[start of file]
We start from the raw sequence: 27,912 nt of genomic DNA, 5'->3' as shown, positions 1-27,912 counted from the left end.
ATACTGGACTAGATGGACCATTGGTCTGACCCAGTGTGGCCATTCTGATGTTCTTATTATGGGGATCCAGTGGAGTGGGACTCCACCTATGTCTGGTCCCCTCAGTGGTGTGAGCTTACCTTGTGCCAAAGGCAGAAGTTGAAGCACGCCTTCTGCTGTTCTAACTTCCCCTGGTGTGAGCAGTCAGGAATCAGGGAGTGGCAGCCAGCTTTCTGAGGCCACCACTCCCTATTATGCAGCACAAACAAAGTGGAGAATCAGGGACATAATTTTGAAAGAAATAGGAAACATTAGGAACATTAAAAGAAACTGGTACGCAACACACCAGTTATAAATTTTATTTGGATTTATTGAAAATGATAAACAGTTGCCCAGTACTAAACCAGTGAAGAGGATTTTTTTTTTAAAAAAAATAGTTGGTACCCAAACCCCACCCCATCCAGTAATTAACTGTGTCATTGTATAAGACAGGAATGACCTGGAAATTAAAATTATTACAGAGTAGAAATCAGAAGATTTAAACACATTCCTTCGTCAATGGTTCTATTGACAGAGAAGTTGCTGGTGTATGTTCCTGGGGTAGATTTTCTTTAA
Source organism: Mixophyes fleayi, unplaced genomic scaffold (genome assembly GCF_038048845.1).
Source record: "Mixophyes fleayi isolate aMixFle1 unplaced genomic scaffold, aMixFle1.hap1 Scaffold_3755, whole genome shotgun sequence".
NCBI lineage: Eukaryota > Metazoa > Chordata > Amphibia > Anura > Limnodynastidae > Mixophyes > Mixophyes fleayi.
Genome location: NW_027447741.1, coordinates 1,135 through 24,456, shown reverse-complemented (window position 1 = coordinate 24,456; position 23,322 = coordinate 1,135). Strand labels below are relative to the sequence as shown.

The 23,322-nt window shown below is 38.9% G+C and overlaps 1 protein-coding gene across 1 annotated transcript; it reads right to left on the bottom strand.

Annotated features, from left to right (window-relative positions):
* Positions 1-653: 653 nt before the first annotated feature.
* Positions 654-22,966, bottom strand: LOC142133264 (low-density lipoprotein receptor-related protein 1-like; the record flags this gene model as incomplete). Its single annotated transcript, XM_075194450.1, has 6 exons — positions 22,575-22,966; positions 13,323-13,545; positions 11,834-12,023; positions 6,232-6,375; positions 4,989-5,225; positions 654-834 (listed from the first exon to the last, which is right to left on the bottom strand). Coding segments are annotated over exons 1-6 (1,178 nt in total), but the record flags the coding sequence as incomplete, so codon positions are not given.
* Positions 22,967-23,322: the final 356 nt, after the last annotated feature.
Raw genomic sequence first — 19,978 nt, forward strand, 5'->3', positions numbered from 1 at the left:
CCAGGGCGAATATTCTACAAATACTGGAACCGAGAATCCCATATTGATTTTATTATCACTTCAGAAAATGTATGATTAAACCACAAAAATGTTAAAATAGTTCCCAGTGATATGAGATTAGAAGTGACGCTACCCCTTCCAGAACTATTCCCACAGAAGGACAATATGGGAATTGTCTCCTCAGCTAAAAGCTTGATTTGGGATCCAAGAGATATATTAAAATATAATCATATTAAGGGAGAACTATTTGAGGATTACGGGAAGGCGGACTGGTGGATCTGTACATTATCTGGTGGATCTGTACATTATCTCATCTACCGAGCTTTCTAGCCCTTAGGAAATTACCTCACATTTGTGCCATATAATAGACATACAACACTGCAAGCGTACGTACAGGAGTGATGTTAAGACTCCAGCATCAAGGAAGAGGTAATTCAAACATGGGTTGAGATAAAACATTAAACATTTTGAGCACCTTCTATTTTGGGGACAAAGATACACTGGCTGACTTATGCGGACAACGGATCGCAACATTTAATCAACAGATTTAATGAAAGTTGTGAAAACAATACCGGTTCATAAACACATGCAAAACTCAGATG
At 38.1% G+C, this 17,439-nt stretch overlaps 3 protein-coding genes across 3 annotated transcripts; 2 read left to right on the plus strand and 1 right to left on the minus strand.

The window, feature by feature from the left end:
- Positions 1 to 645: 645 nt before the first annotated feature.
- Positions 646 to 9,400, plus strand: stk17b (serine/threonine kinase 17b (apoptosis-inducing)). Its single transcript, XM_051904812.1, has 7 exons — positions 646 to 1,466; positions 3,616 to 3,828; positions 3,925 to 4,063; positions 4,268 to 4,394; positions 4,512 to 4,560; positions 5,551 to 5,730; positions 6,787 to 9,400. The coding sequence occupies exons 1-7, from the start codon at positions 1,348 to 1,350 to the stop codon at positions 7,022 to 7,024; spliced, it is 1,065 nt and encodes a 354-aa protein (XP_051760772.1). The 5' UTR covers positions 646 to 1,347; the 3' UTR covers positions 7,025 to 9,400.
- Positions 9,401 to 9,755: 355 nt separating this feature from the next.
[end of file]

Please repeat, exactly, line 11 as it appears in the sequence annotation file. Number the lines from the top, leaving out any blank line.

* Positions 22,967-23,322: the final 356 nt, after the last annotated feature.